Friday, April 29, 2011

and to dust

(Written March 27th)

If you live in a town smaller than most US high schools, everything -- and I mean everything -- becomes a big deal. Rubbernecker syndrome runs rampant. Maintaining any sort of privacy in a community where everyone is related three different ways and knows every person in a 20+ kilometer radius by name, face, and latest rumor is little more than a pleasant fantasy. Pueblo pequeño, incendio grande, so the saying goes, and whether it’s a scandal or a stranger walking through town, it helps to accept that the fishbowl isn’t ever going to go away, as much as it might make life easier if your neighbors weren’t discussing how often you do your laundry or where you go when you leave your house.

But there are ways in which such a tight-knit community shines. This week I had yet another meeting interrupted and indefinitely postponed by a funeral, which made me angry, and then pensive.

Funerals here start, for all intents and purposes, the moment someone passes away. Family, friends, and neighbors come from wherever they are in whatever transportation they can find as soon as the coconut grapevine kicks into overdrive with the news. The body is laid out in humble state, wrapped in white. The house (or wherever the vigil -- the vela -- is held; we’ve had one in the health center before) is strewn with flowers. At least sixty women are crammed into the tiny, smoky kitchen making coffee and washing cups; more bring thermoses or food to pass around, their voices hushed. Candles are lit; men drag out ladders and argue about how to string more bare light bulbs outside. Someone finds the key to the town office and sets up an open tent with plastic chairs underneath, so that people can sit outside to sip their coffee after they pay their respects. The Catholic pastor and the evangelical preacher both come to lead prayers and hymns over the body. People hold hands. They hug. They talk, or they sit in silence. Kids run around, somehow always underfoot.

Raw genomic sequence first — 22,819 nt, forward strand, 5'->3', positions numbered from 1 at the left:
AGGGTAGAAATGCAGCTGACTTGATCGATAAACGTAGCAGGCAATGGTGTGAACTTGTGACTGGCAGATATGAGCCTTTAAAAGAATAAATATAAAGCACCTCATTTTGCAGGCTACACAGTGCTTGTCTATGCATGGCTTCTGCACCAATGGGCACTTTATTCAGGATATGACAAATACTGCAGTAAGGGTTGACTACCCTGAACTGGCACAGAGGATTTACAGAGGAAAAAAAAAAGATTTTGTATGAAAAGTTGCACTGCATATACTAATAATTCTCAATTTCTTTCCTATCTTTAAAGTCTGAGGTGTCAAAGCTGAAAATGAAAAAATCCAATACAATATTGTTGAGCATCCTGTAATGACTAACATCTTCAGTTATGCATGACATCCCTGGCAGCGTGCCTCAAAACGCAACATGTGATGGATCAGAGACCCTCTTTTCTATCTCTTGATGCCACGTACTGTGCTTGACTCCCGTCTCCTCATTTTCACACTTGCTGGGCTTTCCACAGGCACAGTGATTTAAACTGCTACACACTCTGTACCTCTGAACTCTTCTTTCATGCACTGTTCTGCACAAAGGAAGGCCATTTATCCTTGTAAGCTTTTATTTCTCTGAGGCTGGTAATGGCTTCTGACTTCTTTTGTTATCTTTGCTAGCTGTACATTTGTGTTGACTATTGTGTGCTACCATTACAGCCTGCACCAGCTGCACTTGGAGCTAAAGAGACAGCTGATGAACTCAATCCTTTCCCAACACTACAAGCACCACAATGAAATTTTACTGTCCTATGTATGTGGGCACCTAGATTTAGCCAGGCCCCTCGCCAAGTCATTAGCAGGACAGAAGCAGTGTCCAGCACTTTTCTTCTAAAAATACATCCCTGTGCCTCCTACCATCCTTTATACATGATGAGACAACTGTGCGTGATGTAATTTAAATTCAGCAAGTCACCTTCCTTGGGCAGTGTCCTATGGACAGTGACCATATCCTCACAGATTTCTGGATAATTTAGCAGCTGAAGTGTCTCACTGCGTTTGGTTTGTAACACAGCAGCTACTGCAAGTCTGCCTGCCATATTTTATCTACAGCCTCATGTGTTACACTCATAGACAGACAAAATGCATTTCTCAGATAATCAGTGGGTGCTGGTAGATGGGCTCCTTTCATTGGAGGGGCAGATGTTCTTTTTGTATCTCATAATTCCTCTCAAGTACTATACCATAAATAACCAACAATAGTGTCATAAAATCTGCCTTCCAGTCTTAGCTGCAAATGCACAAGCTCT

Eventually most people return to their own homes, their beds, but the vigil is all night: always, someone accompanies the body, sits with the dear one so that they will not be alone in death.

The following afternoon -- after picking more flowers to festoon the simple coffin and the truck which will carry it, after digging the hole in the cemetery next to relatives already passed on --there is Mass, or a simple celebration with music and prayer in the church if no priest can make the journey out. Many people will attend; more still will arrive to sit and wait patiently in the shade, buying soda and homemade popsicles and complaining about the heat while the ragged hymns rise up on the parched air. The final words said, everyone moves slowly outside, chatting and laughing while the driver of the truck is found, while the nearest family members gather to follow behind as it moves slowly up the road. Everyone else falls in after, strung out along the short distance, ambling in a boisterous parade: accompanying the body once again, to the grave itself.

More prayer follows -- and more flashes from cell phones and cameras alike -- and it is only after the first dirt is thrown into the grave that the crowd turns and makes its way back to town, leaving a few men to finish the work and plant a simple wooden cross over the grave, perhaps painted light green or a violently neon shade of pink, a name and date painstakingly handwritten in large, wobbly letters on its face. Even then the remembrance is not yet over; nine days after the burial comes the novena, a celebration of life and death and the life after. Family members walk out to the cemetery often, to visit and lay flowers, to make sure the cross has not gone crooked and the grave is swept clean of debris.

So yes, to tell the truth, I was peeved when a meeting we had been planning for a month fell through after an unexpected death -- an older man from an outlying community, by all accounts beloved (perhaps too well-loved by the ladies, if one listens to the gossip), someone I had never met. But I think, if there is a good way to leave this world, this might be one of the best: surrounded by family, by friendly hearts and wagging tongues, conducted and accompanied toward whatever might lie beyond; that final lonely journey made, perhaps, not quite so lonely after all.